Date: May 1, 2019 | Category: News
The Missouri (SMP) Senior Medicare Patrol is advising older adults to be wary of providers who offer free DNA, genetic or cancer testing in exchange for patients’ Medicare information.
The Missouri SMP, which empowers seniors to prevent Medicare fraud, has received reports of salespeople going door to door in senior housing units to offer cancer screenings that test DNA and genetics.
Out-of-the-blue genetic or DNA testing is not free and is not routinely covered for all Medicare patients, said Rona McNally, Director of the Missouri SMP.
“If an individual offers you or someone you know such services, do not go along with it,” McNally said. “Once scammers get ahold of your Medicare and/or other personal information, they can sell it to others or commit more Medicare fraud under your identity.”
Here is how the scheme works: A provider offers an educational session to a group of seniors at a church, senior housing complex or senior center or goes door to door with the offer. The provider takes the participants’ Medicare numbers and does DNA swabs. The provider then bills Medicare for the services, which have not been deemed medically necessary and do not have a referral from a primary doctor. Providing contact information or anything else during an education session is optional, and sign-up sheets should clearly state this, McNally said.
Sometimes, a deceitful provider calls seniors on the phone and offers free DNA tests to be sent by mail. The older adults are instructed to swab their cheeks at home and return the kits. The caller gets the seniors’ Medicare numbers and emphasizes there will be no charge to the beneficiaries.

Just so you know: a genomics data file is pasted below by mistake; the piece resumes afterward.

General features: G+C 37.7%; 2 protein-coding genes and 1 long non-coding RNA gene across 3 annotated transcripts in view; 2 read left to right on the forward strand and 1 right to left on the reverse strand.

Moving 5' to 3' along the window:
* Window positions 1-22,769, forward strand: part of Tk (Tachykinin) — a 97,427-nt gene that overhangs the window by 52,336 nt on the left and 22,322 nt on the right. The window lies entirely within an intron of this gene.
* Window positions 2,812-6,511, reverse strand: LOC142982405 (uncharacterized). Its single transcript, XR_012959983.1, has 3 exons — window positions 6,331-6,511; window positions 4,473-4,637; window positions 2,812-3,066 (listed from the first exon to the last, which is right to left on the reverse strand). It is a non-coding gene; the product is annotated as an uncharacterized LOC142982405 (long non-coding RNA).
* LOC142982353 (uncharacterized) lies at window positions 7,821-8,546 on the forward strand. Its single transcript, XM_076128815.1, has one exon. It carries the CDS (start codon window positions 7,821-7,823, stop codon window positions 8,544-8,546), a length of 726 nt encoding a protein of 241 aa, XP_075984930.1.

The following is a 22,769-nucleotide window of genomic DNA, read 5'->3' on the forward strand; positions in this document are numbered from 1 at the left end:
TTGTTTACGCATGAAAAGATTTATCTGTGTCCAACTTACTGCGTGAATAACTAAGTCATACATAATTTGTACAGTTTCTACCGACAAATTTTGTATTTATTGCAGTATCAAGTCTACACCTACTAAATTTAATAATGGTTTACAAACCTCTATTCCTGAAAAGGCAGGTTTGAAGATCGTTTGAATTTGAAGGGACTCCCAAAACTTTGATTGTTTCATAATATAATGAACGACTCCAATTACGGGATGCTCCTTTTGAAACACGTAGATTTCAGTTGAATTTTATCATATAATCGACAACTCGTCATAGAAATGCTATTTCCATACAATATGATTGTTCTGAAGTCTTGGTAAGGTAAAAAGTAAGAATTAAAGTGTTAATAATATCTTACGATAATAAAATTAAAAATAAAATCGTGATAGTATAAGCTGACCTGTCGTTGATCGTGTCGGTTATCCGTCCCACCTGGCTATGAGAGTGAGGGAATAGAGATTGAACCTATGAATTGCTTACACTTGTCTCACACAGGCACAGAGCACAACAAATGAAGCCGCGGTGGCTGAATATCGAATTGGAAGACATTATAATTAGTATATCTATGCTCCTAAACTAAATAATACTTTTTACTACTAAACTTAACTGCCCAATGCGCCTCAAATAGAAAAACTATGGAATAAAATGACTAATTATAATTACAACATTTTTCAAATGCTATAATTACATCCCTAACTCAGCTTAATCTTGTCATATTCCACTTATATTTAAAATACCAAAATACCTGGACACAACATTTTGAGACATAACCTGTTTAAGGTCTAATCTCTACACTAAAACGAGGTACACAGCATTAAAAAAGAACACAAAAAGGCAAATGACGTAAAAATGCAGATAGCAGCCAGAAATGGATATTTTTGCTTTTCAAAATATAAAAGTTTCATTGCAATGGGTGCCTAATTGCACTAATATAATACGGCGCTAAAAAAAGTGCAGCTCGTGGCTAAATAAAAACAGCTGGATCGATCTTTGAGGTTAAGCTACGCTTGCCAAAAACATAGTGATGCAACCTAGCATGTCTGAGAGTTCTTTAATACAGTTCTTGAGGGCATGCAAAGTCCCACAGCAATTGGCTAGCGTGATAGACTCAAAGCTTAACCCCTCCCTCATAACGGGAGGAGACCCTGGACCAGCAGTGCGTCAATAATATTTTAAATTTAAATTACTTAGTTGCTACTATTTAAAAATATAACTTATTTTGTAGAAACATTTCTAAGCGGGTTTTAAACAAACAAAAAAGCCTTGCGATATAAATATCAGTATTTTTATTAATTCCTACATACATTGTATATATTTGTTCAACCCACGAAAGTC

Medicare fraud, errors and abuse cost the federal government about $60 billion annually – a burden shared by all U.S. taxpayers.
The DNA and genetic testing schemes are the most recent in a series of Medicare scams that federal fraud investigators have been tracking.
DNA testing is legitimately used by doctors at times to help determine how effective some medications might be in treating some patients and can be used to determine a patient’s potential risk of cancer.
However, patients should ask their primary care doctors or specialists, who are familiar with their medical history, about such tests.
“Your primary doctor or trusted specialist is the best resource in helping you decide which tests would benefit you,” McNally said.
Medicare beneficiaries who believe they have been victim of such fraud should report suspected Medicare fraud to the Missouri SMP at 1-888-515-6565.
This project was supported, in part by grant number 90MPPG0040, from the U.S. Administration for Community Living, Department of Health and Human Services, Washington, D.C. 20201. Grantees undertaking projects under government sponsorship are encouraged to express freely their findings and conclusions. Points of view or opinions do not, therefore, necessarily represent official Administration for Community Living policy.